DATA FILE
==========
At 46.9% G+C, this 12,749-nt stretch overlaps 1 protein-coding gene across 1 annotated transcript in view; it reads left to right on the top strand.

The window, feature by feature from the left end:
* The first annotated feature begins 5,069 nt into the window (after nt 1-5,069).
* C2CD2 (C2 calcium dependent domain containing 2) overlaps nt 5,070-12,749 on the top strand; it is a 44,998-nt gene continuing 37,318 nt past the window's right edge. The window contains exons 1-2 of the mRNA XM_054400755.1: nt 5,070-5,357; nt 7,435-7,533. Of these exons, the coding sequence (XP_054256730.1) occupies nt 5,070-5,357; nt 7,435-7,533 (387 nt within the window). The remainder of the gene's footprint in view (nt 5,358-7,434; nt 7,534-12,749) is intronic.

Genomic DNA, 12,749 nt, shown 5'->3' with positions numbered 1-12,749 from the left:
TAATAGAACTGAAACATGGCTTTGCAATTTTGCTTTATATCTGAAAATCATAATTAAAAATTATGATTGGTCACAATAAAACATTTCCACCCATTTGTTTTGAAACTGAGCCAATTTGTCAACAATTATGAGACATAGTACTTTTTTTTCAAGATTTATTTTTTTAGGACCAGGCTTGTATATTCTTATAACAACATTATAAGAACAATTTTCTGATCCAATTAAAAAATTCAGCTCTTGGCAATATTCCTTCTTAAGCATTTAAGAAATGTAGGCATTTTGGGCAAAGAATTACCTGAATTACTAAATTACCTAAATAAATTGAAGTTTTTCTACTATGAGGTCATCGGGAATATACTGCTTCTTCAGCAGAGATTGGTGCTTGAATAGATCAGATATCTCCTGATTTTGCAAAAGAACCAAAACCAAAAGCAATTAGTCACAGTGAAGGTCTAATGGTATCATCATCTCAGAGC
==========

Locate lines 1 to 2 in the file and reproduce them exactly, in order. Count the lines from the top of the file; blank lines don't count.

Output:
At 46.9% G+C, this 12,749-nt stretch overlaps 1 protein-coding gene across 1 annotated transcript in view; it reads left to right on the top strand.

The window, feature by feature from the left end: